NYT Strategy: Spinning New News from the Old

Actually uncovering plots is difficult. Reporting the news is costly. So the New York Times has figured out a new strategy for filling its front page by spinning old news into sinister conspiracies.

The first example was Abu Ghraib, a crime that was duly reported when the military started investigating the charge in January. However, it didn't become news until June when the media discovered that they could spin this story into a tale of Bush evil conspiracy if they just ignored the fact that the military announce this crime in the first place. Certainly the release of the pictures triggered this, but it took a lot of spinning for the NYT to fill 47 front page with stories basically turning this into a story about how evil Bush and the US military are.

More recently, we saw this same technique applied to the Bush military record. Back in February, the Bush campaign released W's military records and, at the time, noted that a few pay stubs from one quarter in 1992 had been destroyed by the military. The NYT uncovered this same fact just a few days ago when it realized that it was part of a military conspiracy to destroy George Bush's records.

Even more recently, we say this again with the election postponement story, but with a much faster spin cycle. DeForest Soaries, head of the US Election Assistance Commission, announced that he sent a letter to Homeland Security on July 8th about a number of issues regarding terrorist attack including about how to reschedule elections in case an attack disrupted them. In stories on the July 9th, when Tom Ridge, head of Homeland Security announced briefing of congressmen regarding increased threat during election, Soaries was quoted as complaining about the fact Tom Ridge, hadn't had time to meet with him to discuss these issues. But by July 12th, this became a NYT times conspiracy story when Ridge sent the Soaries letter to Justice to see if there was any legal basis for Federal agencies delaying the election. In these reports, of course, the NYT never mentioned the fact that the Supreme Court already decided this issue in the 2000 elections when it pointed out that the constitution required election rules to be set by state legislatures, not the federal government or state judiciaries. This story isn't really news unless the NYT can spin it into a plot by Ridge, so that is what they do.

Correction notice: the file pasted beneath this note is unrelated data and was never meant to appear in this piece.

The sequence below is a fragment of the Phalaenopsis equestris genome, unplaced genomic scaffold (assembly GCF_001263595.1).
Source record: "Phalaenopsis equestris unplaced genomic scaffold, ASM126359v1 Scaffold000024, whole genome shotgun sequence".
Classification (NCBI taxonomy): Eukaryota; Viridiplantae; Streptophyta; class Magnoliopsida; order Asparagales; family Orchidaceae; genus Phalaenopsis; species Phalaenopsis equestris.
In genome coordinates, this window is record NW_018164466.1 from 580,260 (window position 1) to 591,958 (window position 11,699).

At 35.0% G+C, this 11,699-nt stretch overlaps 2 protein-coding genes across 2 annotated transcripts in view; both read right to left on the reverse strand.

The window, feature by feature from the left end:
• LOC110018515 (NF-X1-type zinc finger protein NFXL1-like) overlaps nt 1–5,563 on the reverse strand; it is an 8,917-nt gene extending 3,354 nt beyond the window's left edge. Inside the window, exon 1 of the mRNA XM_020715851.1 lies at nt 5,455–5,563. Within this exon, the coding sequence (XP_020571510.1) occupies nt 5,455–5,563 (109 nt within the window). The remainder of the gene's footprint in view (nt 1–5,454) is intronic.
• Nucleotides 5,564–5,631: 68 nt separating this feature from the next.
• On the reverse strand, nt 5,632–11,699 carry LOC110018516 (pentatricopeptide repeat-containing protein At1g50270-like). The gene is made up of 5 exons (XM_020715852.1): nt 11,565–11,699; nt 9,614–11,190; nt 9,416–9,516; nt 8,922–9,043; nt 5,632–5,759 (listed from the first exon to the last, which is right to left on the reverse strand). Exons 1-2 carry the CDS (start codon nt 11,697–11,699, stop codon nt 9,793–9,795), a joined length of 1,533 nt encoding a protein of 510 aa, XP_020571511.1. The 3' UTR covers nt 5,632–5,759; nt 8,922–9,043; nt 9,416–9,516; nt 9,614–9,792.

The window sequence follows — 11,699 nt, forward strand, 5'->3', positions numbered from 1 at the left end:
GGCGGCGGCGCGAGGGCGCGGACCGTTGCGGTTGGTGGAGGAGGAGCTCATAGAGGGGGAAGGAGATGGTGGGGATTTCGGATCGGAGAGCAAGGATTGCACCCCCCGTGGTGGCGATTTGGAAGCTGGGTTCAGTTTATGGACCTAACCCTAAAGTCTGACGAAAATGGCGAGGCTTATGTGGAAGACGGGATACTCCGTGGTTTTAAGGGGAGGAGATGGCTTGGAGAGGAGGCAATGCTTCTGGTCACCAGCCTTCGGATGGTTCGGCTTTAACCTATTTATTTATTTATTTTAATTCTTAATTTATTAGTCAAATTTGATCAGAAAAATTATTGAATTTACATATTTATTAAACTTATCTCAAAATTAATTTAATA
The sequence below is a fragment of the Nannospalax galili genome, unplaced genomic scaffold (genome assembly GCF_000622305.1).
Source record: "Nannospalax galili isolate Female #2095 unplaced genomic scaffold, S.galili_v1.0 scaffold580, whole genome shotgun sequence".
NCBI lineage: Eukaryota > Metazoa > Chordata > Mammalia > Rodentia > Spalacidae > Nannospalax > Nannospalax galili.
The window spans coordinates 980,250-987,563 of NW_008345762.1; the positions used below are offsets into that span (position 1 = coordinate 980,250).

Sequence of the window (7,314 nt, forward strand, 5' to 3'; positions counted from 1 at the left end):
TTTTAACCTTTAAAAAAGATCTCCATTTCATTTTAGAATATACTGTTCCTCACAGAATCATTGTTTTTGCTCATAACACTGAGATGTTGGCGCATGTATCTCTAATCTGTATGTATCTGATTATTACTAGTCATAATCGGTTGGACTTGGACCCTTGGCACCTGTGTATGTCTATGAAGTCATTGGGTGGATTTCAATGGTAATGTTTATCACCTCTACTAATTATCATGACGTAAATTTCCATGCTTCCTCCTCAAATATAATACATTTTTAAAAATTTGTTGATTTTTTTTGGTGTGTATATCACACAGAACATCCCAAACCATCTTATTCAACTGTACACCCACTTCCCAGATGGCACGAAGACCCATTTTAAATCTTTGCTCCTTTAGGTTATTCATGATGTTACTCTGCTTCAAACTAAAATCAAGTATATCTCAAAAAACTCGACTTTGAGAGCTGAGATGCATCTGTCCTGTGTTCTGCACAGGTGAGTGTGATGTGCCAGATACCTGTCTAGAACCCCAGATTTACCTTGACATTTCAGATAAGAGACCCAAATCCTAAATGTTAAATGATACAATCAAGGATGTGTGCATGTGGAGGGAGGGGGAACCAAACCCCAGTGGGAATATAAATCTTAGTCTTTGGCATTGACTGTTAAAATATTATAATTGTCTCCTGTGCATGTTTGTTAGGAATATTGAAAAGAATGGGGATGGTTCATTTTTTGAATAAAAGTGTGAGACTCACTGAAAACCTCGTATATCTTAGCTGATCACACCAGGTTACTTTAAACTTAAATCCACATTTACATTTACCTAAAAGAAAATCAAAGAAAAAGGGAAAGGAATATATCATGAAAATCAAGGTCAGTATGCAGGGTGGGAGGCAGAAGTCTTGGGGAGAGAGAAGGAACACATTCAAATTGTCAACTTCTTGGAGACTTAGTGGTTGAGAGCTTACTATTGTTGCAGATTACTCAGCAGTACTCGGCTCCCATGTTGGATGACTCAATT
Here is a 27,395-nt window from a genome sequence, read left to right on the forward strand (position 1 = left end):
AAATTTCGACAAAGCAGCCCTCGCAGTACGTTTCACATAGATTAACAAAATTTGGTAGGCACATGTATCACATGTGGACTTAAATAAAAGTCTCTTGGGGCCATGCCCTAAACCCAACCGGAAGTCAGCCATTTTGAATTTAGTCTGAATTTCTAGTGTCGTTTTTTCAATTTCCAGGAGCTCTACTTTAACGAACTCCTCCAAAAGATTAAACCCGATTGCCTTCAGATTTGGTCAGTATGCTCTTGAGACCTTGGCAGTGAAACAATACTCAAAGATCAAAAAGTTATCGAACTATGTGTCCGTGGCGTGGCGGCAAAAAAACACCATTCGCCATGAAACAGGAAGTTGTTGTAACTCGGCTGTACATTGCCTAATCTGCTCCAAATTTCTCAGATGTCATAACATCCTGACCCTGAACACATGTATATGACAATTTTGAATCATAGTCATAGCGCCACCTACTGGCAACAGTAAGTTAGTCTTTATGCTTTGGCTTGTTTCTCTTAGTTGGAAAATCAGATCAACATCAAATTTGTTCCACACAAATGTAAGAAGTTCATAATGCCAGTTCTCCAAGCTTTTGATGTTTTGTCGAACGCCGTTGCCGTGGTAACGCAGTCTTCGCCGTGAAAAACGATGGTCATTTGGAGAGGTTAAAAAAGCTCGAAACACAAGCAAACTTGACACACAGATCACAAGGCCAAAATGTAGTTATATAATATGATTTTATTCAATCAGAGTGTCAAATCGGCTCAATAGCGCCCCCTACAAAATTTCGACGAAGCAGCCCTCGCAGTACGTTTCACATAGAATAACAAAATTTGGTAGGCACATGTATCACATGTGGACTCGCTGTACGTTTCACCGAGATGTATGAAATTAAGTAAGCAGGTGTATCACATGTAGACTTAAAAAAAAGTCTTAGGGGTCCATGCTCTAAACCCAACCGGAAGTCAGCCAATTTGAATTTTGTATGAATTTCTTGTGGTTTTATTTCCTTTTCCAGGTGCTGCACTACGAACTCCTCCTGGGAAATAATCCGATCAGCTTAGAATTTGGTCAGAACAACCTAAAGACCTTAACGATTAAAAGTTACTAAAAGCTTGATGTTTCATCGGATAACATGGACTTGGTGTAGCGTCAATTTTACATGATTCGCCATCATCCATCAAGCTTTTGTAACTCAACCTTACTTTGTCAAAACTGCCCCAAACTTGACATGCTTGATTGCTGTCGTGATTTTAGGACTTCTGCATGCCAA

Now the NYT's has seen the light. When Cheney's doctor is dismissed because he was having a problem with drug abuse, the real reason for his dismissal disappeared almost immediately. The doctor's drug addiction isn't even mentioned until the end of the story in the NYT about the conspiracy theories that see this as a pretext for Cheney dropping out of the race. When it is mentioned, it is rejected as a reason for the dismissal because Cheney "has known about the 5 year struggle with drug addiction but has no concerns about the care he received," making it sound like Cheney knew for five years about this, when he clearly didn't.

Of course, the fact that this was all publicly announced, like all of these other stories, doesn't mean it isn't a conspiracy or, as the NYT says, "The vice president must put aside his obsession with secrecy..." Just like the military must put aside its obsession with secrecy when it announced the Abu Ghraib problem in January, or the Bush campaign must put aside its obsession with secrecy in announcing back in February that the military destroyed some records, or Tom Ridge must get over his obsession with secrecy in announcing the sending of Soaries' letter to Justice for a legal opinion. Thank goodness that we have the NYT to uncover these sinister plots by figuring out that these announcements are really a secret plan to keep secrets by announcing them publicly, knowing that the media usually ignores announcements by a Republican administration.